by Judy Kriger
Animated documentaries are an emerging trend in animation, as more filmmakers are turning to the craft to share real stories about actual events. The term “animated documentary” may seem contradictory, but there are advantages to choosing to animate over shooting film. For example, subjects who are nervous around cameras may look uncomfortable on film, or even worse, begin “performing,” distracting the viewer from the story being told. With no in-your-face equipment to interfere with the relationship between subject, director, and viewer, a stronger story emerges.
Here are 5 top examples of stories that have been enhanced by animated realism:
1. Waltz with Bashir: This Oscar-nominated example of animated realism uses an edgy, unique, 2D Flash-animated technique to convey a soldier’s struggle to understand his emotional battle scars and come to terms with what happened during his tour of duty. The intentional, natural imperfection of the hand-drawn animated line coupled with the voiceover pulls the audience into the filmmaker’s story in an intimate and powerful way.
2. Still Life with Animated Dogs:The Peabody award-winning animated documentary by husband and wife team Paul and Sandra Fierlinger uses hand-drawn animation and narration to describe their memories of different dogs they’ve owned and the life-lessons they’ve learned as a result. This piece is a thoughtful and personal look at the importance of being keen observers of nature. The honest beauty of their drawings, created using TVPaint software, gives this moving and vulnerable set of stories depth and grace while remaining accessible.
3. The Moon and the Son: An Imagined Conversation: John Canemaker’s Oscar-winning animated film about his relationship with his late father is poignant and painfully humorous. Combining sequences of hand-drawn animation with photos and actual newspaper headlines about his father, The Moon and the Son: An Imagined Conversation tells the story of an imaginary, though intensely desired, conversation Canemaker has with his father, who died in 1995.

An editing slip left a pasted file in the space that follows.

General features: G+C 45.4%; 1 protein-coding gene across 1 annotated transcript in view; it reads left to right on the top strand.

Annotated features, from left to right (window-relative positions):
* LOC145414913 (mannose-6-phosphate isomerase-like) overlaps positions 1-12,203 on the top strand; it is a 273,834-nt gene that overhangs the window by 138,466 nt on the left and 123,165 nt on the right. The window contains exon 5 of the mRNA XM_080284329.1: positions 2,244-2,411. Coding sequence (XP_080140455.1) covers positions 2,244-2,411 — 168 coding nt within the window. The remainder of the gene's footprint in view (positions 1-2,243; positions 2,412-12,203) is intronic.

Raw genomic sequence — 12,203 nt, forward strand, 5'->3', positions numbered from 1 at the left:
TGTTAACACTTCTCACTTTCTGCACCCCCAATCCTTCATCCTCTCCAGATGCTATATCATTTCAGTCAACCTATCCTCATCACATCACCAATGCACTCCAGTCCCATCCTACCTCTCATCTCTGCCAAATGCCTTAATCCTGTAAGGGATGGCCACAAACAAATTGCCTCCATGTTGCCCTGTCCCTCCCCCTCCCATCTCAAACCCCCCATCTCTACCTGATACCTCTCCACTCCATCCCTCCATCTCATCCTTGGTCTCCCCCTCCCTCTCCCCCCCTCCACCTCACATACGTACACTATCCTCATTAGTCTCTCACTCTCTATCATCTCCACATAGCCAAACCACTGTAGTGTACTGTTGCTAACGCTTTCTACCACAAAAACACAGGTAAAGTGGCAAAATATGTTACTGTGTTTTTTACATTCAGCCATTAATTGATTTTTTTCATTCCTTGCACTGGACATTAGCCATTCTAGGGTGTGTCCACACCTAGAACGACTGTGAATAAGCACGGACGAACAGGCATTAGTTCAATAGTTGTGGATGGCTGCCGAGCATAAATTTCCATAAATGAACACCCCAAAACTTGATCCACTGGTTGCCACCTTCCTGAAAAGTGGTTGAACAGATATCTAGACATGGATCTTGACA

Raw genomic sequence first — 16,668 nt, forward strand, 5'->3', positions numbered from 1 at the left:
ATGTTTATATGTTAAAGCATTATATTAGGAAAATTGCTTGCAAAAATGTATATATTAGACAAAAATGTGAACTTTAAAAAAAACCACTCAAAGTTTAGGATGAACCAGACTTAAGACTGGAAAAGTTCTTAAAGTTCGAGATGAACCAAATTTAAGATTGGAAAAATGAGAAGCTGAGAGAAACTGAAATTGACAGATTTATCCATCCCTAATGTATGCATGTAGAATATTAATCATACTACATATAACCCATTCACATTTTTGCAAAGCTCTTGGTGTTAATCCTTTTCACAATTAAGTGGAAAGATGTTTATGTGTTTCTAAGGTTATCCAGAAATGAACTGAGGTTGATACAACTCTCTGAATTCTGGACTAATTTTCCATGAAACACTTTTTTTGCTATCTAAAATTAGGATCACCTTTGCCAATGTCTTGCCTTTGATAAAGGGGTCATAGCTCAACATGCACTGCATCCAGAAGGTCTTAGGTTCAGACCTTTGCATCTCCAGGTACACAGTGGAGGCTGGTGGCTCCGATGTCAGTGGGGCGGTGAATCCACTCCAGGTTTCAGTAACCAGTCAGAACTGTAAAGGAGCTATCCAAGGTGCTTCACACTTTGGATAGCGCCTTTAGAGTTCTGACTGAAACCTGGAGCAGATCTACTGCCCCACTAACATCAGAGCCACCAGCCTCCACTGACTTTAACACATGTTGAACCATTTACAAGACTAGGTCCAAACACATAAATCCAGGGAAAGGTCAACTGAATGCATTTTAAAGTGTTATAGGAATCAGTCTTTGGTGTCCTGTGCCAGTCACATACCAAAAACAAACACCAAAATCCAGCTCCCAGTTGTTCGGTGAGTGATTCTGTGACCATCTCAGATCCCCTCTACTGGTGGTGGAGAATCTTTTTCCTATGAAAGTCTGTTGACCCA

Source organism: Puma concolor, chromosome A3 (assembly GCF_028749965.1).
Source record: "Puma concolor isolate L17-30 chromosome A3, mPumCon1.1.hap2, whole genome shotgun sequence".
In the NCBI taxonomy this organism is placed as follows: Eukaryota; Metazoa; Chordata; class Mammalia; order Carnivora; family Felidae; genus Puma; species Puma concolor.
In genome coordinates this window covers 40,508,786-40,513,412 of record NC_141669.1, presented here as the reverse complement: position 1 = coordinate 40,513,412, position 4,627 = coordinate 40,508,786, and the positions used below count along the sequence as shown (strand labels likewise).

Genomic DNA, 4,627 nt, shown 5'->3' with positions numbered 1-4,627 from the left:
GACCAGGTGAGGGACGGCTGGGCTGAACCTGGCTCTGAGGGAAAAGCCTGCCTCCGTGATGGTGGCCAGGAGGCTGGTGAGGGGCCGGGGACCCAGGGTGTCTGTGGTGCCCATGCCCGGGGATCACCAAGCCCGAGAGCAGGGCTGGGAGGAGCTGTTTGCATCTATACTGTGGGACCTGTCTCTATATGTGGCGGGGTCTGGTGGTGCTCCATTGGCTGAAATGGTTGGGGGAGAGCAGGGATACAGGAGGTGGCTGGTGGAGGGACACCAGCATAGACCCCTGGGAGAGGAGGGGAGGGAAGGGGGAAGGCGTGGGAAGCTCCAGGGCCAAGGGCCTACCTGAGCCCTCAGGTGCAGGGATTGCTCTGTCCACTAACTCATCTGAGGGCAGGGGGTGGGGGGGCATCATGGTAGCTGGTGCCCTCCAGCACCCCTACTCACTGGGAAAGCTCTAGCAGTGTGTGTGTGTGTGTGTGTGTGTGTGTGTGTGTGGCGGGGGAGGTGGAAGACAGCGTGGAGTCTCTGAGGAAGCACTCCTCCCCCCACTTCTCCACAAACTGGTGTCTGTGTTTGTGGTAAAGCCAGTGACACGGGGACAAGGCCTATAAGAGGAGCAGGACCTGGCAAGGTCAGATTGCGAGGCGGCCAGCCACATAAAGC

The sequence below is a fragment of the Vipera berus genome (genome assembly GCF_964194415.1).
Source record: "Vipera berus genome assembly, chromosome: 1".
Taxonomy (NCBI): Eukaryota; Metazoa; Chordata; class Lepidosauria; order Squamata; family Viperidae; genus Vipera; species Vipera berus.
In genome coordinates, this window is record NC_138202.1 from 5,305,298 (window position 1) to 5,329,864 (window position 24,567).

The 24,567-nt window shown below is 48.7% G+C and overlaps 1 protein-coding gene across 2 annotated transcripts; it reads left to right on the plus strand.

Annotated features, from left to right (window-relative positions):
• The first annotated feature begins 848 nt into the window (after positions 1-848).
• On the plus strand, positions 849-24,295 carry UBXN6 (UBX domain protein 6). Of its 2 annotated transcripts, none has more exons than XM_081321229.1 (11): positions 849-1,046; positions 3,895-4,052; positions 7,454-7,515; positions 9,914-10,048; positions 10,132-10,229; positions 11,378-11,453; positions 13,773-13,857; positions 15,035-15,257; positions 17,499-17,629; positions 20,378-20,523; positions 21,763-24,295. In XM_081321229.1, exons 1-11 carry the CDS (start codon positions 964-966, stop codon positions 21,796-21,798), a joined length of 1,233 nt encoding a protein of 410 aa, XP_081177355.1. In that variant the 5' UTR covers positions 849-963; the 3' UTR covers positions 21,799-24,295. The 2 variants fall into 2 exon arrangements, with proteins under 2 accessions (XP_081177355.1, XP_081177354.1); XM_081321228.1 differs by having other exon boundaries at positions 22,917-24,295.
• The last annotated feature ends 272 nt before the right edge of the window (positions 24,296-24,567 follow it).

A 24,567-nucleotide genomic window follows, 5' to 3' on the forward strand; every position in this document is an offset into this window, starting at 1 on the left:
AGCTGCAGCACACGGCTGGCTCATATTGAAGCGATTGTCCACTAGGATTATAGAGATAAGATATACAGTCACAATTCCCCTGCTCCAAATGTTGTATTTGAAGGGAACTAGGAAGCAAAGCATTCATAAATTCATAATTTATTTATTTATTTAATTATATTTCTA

4. The Man Who Planted Trees: Technically, this piece is not a documentary, though the tone and subject matter of the narrative feels as if it is. Animated with pastel and pencil on frosted cels, Frederic Back created this beautiful Oscar-winning film in 1987. An animated Impressionist painting of sorts, the film contains thousands of lushly illustrated landscapes and studies of human motion which describe how to make the world a better place.
5. Persepolis: Based on Marjane Satrapi’s graphic novel, this Oscar-nominated animated feature is an intense yet humorous take on her experiences growing up in Iran during the Islamic Revolution. Created entirely in black and white, its style perfectly mimics the extreme, stark political world Satrapi grew up in.
Animation is the only art form that combines all forms of creative expression. The most successful animators have the timing of a dancer, the eye of a cinematographer, and the storytelling abilities of a gifted raconteur. Whether utilizing CG and visual effects or a more traditional hand drawn style, animation is all about mixing compelling stories with inventive visual techniques. Animated documentaries are the latest in a rich history of entertaining outcomes.
Judy Kriger is a Los Angeles, CA-based independent filmmaker and animator. She has worked professionally in the entertainment industry for over eighteen years on various projects for film, broadcast, video games, and the web. Ms. Kriger’s credits include Cats and Dogs”, Antz, A Simple Wish, and many others. She is an alumna of the Rhode Island School of Design and the California Institute of the Arts and is an Assistant Professor of Film and Television at the Dodge College of Film and Media Arts at Chapman University. Ms. Kriger teaches introductory and advanced courses in 3D animation production and is supervising the creation of the Digital Arts Senior films.